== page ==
Graphic: From @iamhalsey Instagram

Return to the “Badlands”

There is a certain magic in live performances, whether it be the production tools the artist utilizes to light up the stage, or the energy of being in a room full of people that love exactly what you do. Every concert-goer has that sublime emotion of experiencing your favorite songs or albums in a space dedicated just for live music.

While live albums aren’t the exact same as attending a concert, they can get you pretty close, and for someone who has been wanting to go to a Halsey concert for the last five years, “Badlands (Live From Webster Hall)” was everything I didn’t know I needed.

On Aug. 28, 2015, Halsey released her first studio album entitled “Badlands” when she was just 19-years-old. Five years later, she has crafted top-charting hits, won awards and has even given speeches at various events. You can tell that when she created “Badlands,” she had no idea this would be where she is today.

To celebrate the five-year-anniversary of “Badlands,” Halsey spent the entire week prior to Aug. 28, 2020 hinting towards something coming on her Instagram. Every day, she posted a picture from a road trip, captioning it with a “Badlands” lyric, something strange considering she had just released a new studio album in January. It was earlier this week she revealed that to celebrate the big occasion, she would be releasing her very first live album.

After “Without Me” topped charts for months in a row, Halsey took a break from touring. It was over half a year later when she cryptically revealed that, in May of 2018, she would be back to give fans a throwback to how she got here in the first place. It was a two night concert series; the first night, she played the “Badlands” album in its entirety. The second night, she played her second studio album, “Hopeless Fountain Kingdom,” in its entirety. Fans were going wild for the performances, many of the songs being ones that she had never performed live before, and it was a pleasant throwback to the intimate standing-only venues that made her famous as opposed to stadium tours.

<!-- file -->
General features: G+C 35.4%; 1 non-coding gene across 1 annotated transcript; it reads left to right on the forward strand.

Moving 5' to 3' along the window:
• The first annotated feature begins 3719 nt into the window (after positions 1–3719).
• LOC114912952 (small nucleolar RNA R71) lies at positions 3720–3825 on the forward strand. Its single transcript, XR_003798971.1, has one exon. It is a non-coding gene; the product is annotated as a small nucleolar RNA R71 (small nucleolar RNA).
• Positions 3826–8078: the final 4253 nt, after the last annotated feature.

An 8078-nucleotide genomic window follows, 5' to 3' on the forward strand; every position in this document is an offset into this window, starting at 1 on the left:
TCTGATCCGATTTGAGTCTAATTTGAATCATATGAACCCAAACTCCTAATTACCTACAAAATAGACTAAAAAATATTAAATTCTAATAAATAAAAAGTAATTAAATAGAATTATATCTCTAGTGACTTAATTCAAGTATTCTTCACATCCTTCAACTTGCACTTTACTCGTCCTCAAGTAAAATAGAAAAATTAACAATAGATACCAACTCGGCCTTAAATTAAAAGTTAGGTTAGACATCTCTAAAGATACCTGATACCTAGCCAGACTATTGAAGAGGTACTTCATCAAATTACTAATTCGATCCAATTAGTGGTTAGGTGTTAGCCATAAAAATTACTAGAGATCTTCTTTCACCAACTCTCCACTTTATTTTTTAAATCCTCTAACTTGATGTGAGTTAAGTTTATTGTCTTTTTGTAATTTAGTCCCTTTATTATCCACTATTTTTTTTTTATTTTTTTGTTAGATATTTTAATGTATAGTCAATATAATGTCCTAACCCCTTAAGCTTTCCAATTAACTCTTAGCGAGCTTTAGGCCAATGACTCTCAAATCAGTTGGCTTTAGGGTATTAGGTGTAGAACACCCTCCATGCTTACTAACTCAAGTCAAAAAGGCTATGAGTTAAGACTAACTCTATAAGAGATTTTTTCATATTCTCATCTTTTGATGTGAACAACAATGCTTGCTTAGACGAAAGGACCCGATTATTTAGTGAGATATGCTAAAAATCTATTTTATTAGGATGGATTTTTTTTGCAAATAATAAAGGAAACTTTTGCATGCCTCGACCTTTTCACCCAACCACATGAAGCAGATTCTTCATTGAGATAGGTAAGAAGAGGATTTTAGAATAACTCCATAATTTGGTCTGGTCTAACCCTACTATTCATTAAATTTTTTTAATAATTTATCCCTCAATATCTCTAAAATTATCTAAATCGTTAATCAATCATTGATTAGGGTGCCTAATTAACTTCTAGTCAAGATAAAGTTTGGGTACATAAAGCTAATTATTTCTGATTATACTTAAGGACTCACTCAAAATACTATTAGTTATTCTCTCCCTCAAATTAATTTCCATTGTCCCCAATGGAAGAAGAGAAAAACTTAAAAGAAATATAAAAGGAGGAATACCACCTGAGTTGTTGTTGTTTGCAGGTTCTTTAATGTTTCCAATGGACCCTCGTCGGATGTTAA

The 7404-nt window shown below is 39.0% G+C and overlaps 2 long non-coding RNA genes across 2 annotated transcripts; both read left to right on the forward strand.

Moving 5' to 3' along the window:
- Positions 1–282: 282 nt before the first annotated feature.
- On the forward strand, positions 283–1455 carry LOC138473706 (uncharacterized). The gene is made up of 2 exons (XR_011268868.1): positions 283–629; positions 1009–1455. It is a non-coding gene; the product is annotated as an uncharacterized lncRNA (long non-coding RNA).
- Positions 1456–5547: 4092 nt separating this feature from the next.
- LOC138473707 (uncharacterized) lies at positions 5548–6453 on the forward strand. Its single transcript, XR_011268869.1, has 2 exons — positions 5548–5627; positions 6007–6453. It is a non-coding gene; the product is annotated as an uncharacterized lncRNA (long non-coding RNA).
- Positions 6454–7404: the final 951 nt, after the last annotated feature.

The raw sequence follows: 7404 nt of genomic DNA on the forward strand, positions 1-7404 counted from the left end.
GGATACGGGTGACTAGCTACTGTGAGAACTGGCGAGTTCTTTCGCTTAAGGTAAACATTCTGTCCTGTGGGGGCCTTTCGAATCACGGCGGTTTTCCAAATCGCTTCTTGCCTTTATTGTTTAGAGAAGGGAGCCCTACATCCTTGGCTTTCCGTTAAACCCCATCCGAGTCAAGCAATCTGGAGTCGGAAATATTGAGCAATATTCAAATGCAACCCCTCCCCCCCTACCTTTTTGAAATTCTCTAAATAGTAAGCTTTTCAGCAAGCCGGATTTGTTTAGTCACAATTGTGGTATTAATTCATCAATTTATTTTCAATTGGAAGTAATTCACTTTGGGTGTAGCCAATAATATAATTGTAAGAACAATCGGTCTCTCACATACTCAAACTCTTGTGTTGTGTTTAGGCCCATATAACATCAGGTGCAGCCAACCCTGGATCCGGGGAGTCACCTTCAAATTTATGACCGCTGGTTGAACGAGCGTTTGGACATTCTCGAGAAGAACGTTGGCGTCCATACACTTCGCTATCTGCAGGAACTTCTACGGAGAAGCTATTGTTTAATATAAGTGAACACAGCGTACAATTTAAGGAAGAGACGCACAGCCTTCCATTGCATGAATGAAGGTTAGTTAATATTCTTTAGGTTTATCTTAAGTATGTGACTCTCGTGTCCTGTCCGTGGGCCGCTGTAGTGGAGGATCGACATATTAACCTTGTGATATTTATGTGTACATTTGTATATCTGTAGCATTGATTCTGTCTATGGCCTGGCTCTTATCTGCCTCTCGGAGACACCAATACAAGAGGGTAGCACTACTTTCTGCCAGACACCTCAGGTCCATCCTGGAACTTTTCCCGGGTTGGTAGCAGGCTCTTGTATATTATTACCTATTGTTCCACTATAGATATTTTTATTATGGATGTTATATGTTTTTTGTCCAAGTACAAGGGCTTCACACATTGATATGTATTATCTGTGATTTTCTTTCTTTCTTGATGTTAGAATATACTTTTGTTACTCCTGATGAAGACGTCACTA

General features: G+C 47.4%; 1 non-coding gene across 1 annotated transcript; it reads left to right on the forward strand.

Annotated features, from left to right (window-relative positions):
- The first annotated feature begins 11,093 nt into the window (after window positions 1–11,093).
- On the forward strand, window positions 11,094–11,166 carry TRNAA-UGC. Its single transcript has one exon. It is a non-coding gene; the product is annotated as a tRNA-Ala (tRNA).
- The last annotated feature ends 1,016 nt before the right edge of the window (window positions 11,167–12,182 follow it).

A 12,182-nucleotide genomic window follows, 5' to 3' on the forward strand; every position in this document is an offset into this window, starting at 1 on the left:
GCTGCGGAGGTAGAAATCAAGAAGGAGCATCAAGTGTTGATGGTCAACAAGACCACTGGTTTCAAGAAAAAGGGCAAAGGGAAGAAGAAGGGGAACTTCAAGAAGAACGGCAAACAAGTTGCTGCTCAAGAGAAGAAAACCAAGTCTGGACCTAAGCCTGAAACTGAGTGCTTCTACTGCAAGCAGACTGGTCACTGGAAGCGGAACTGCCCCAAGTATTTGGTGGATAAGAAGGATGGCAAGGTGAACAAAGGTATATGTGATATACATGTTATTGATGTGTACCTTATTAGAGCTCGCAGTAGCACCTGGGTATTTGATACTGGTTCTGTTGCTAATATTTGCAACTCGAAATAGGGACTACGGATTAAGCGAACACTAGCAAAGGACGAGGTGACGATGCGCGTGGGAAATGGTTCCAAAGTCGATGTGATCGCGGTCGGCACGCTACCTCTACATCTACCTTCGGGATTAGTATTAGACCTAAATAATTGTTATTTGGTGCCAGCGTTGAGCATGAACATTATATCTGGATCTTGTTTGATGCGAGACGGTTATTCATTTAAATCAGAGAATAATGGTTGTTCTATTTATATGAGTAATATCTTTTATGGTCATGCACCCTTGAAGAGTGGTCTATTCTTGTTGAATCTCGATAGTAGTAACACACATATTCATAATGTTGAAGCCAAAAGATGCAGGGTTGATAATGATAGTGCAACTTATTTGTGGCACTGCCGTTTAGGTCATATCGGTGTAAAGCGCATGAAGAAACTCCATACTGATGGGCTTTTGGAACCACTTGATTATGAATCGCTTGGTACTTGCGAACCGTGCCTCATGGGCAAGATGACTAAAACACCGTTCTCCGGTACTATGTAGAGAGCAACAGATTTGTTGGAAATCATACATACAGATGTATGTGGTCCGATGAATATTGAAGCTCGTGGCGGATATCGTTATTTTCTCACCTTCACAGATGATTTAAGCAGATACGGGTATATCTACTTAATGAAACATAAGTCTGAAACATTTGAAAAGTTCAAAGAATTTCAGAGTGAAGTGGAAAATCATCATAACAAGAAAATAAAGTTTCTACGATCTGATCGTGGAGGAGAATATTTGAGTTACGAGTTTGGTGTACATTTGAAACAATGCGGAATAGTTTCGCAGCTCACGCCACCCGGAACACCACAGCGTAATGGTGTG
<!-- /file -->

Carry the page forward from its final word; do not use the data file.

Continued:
While I wasn’t sure at first how monumental a live album could be to the listening experience, I was shocked from when the very first track “Castle” started playing. They are so drastically different from the studio recorded versions, hitting so much harder. In live performances, artists are able to play with their vocals, sing notes higher or lower or even hold them out longer than they did on their studio albums. Live performances allow artists to play with their songs and get creative with them so long after they first published them. When these performances are recorded to albums, they let fans from all over the world hear how an artist’s vocals have matured from years of touring.

In live performances, there is also more of a focus on the instruments. One of the reasons I loved “Badlands” so much was because of the electric tones tying together with the lyrics, really captivating the apocalyptic aesthetic Halsey created with her first album. Listening to the live performances, though, so many of those electric tones created on a computer are replaced with an electric guitar, a drum set and even a piano. No video recorded by an audience member could ever get across the delightful sense of how it felt to be there, but the live album gets close.

Halsey is well-known for her speeches in between songs, sitting down with the audience to tell them a personal story or give them some advice. I was so excited to see that those were also included on the live album. My personal favorite is the “Forget Her and Find Her” talking break, during which Halsey tells the story of making this album. She discussed how when she was 19 creating “Badlands,” she constantly forgot the person she was deep down as she grew, learned and changed as a person. She would forget who she was, but then find herself, only to forget herself again. Closing the speech, Halsey says that “if you lose yourself, it is never too late to find yourself again. And when you stumble upon the person you used to be, they will be so happy to see you.”
Somehow, the angry songs are angrier and the sad songs are sadder. The emotions are electric, as if you could reach out and touch them during each song, even while sitting in the comfort of your dorm. While it is just all of the same songs being played again, “Badlands (Live From Webster Hall)” somehow feels like a whole new album.
The album is out now on all music-streaming platforms.

Post Author: Myranda New